The first appellate court noticed that in a situation where the Hindu Religious and Charitable Endowment department was called upon to prove that the properties had been endowed more than 100 years ago it was not possible for them to prove it by direct evidence that there was any gift or settlement to the Madam. In the circumstances, the first appellate court rightly relied on the fact of possession of the properties and their dealings by the other respondents. The father of the first respondent who was the first defendant in the suit had filed a written statement supporting the case of the plaintiff. The first appellate court justifiably held that he was really in the position of a co-plaintiff, though ranking as the first defendant. The first defendant had proclaimed himself as a Mathadipati by printing an invitation (Ex.B-5) for the assumption of office by him. It was also noticed that Ex. B-1 property register had been maintained from 1946 by the first defendant and the said register was a statutory register maintained under Tamil Nadu Act 22/1959, in which all the properties were mentioned as belonging to the Madam. The conspicuous failure of the first defendant the father of the plaintiff to come forward and explain this Exhibit B-1 property register maintained and signed by him was a fact held as fatal to the case sought to be made out in the present suit.

These were some of the salient findings made by the first appellate court. We have referred to them briefly to indicate that the first appellate court was not concerned with the construction of a document like a will or sale deed only, but was concerned with appreciation of oral and documentary evidence over the period from 1846 to 1968. Upon appreciation of the evidence before it, the first appellate court recorded a number of findings, which have to be accepted.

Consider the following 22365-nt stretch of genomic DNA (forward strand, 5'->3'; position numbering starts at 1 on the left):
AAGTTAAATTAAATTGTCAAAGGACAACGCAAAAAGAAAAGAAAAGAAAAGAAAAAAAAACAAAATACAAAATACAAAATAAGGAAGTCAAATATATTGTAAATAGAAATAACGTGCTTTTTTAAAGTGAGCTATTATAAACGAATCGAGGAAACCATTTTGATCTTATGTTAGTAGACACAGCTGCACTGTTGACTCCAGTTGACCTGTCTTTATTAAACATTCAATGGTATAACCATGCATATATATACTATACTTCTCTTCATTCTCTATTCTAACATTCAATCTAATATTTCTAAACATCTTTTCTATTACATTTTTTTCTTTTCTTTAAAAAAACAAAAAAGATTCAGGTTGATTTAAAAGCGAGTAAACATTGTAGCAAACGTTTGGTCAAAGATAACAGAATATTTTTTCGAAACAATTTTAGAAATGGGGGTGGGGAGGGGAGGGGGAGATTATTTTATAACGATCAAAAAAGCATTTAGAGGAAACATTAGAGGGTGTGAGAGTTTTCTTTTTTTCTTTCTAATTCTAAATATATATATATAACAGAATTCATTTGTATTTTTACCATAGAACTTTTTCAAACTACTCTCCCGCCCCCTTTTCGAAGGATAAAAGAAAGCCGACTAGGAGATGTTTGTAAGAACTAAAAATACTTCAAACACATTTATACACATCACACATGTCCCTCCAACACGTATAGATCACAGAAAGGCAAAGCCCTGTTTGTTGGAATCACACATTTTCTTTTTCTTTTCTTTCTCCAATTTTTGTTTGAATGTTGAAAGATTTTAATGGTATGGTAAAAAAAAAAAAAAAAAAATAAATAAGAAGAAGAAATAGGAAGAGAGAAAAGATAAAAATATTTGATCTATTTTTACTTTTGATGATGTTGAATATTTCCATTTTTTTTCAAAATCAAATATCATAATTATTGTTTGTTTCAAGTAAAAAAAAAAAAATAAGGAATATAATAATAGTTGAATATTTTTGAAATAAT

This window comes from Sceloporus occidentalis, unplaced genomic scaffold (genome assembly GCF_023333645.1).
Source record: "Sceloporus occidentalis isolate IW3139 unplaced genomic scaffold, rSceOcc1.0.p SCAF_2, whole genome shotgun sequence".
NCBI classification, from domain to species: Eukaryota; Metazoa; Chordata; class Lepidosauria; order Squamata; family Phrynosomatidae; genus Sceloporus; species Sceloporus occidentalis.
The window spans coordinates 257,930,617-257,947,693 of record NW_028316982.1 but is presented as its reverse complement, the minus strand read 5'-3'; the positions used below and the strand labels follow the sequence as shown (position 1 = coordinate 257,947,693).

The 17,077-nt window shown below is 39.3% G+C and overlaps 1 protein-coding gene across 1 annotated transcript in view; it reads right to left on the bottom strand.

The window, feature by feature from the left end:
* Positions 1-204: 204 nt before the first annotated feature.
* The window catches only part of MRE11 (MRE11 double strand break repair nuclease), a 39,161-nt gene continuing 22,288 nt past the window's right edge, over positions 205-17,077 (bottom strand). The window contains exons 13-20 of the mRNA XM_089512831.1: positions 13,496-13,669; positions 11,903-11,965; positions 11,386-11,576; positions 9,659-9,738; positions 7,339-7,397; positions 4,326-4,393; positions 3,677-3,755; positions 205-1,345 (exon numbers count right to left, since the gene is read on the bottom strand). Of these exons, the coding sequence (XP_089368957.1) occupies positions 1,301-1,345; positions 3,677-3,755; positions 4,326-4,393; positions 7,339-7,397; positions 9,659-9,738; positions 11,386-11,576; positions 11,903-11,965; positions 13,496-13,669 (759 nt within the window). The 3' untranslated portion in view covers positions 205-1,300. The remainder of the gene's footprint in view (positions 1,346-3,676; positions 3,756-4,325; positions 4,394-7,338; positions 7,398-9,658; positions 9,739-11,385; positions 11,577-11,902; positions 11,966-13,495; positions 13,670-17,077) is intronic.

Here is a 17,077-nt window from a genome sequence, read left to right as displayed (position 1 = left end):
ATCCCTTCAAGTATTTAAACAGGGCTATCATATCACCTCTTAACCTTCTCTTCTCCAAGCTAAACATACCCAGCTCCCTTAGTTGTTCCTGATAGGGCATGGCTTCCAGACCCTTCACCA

In our view, the High Court has no jurisdiction in the second appeal to interfere with the finding of facts recorded by the first appellate court after careful consideration of the evidence, oral and documentary on record. It was not open to the High Court to reverse the findings of facts as it has done. Even otherwise, we are satisfied that the findings recorded by the first appellate court were justified and there was no scope for interference therewith.

In the result, we hold that the impugned judgment is without jurisdiction and also otherwise erroneous. Consequently, we allow this appeal, set aside the impugned judgment of the High Court and restore the judgment of the District Judge, Tirunelveli in appeal No.139/81, 13/82 and the cross objections filed in AS No.130/81.

The first and second respondents shall pay a sum of Rs.10,000/- as costs to the appellant.